An intervention can be a very emotional experience, and sometimes emotions in such a situation can cause the point of the intervention to be lost. How to talk to an alcoholic is about avoiding negative emotions in general and approaching it from a supportive, caring, and factual point of view. It won’t help if you become aggressive to a non-responsive alcoholic.

Writing down and discussing what you want to say among the people that are going to join you in the intervention can help to make your points and concerns clear and concise. It will also help you to avoid being distracted from the points you are trying to make.

Choose the Right Time

Timing is everything when it comes to how to help an alcoholic. If you were to confront them when they are intoxicated, then the results will likely be lacking, and they may even forget about the entire situation the next day. How to confront an alcoholic parent, child, spouse, or loved one requires timing to ensure that they aren’t intoxicated. They will also likely be suffering from the consequences of drinking at the time, such as a hangover or withdrawal symptoms, which can help your case.

Don’t Be an Enabler

After learning about the disease of alcoholism, it may become clear that some of the things that you have done in the past may have enabled their behavior. During the intervention, the person may try to manipulate you because their brain is wired to want to continue with their alcohol abuse regardless of the apparent consequences. Allowing them to manipulate you or distract you from the purpose and goal of the intervention is bordering on enabling. Be firm and don’t give in to their efforts to dissuade you.

Organize Treatment Options Beforehand, Including Detox

Even though an alcoholic may be persuaded that their problem has gotten out of their control and they need professional help on the day of the intervention, this motivation may be short lived. It’s important to have treatment options available the moment that they agree to it so as not to lose the opportunity.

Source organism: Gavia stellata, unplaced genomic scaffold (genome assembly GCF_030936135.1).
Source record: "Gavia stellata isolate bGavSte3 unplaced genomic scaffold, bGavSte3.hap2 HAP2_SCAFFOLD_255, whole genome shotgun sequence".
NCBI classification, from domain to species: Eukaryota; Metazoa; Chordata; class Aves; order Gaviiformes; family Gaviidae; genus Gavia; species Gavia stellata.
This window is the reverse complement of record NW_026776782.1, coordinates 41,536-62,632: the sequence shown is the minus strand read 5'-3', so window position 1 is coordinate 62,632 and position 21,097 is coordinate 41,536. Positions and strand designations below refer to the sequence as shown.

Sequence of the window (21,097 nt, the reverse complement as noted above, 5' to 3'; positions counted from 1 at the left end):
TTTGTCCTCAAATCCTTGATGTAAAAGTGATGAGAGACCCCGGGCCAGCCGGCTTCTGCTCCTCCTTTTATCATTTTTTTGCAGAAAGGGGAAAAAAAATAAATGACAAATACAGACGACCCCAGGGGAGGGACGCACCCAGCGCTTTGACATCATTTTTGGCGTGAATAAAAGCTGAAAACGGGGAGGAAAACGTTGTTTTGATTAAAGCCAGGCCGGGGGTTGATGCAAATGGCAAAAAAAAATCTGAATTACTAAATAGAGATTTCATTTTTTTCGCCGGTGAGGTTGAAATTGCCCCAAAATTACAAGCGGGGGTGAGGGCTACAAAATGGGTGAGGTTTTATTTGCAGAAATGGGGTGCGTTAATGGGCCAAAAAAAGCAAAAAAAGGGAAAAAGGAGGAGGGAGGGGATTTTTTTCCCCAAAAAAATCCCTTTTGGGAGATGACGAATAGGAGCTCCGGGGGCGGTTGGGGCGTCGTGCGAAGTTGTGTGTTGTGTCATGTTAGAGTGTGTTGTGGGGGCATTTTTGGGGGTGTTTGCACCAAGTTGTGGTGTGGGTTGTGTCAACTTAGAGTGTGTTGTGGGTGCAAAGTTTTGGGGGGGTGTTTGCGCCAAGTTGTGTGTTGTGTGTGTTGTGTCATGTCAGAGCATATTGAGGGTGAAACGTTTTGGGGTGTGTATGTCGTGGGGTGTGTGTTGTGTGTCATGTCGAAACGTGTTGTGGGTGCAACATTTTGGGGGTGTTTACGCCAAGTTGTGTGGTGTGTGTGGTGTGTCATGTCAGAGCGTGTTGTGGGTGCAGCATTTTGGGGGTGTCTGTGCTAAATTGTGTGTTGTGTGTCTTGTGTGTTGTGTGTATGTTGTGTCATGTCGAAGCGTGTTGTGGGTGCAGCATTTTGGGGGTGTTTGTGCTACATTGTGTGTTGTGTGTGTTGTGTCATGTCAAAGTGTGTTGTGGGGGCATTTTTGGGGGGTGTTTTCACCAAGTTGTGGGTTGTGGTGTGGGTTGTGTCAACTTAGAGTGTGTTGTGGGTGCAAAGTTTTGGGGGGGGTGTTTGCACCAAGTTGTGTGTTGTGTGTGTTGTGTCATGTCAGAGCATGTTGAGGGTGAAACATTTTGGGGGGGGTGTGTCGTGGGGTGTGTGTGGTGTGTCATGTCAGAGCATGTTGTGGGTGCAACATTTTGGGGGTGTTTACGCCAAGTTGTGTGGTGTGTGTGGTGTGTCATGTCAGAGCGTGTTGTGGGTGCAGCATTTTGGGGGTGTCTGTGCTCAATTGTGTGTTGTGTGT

Detox programs are very important for people dependent on alcohol because withdrawal from it can be dangerous. As a part of your treatment options, ensure that you have medical detox options; most alcohol rehab programs will include a detox program, too.

Consider an Ultimatum

Due to the way that addiction alters a person’s brain function, they may want to continue to abuse alcohol regardless of the problems that they are causing their loved ones or themselves – a classic characteristic of addiction as discussed in the DSM-V. It may therefore be important that you prepare an ultimatum for the possibility that they turn down treatment. This can be things such as no longer offering them financial support or asking them to move out. It’s important to be ready to follow through on the demands you make because it may facilitate their motivation to want to get better because they see that they will no longer be able to follow the same path.

If you would like to get in touch with an intervention specialist and treatment options in your location, then contact a rehab advisor at Better Addiction Care today by calling us at 1-800-429-7690.

Sources:

https://www.niaaa.nih.gov/news-events/news-releases/nih-study-finds-alcohol-use-disorder-increase https://www.drugabuse.gov/publications/resource-guide-screening-drug-use-in-general-medical-settings/screen-then-intervene-conducting-brief-intervention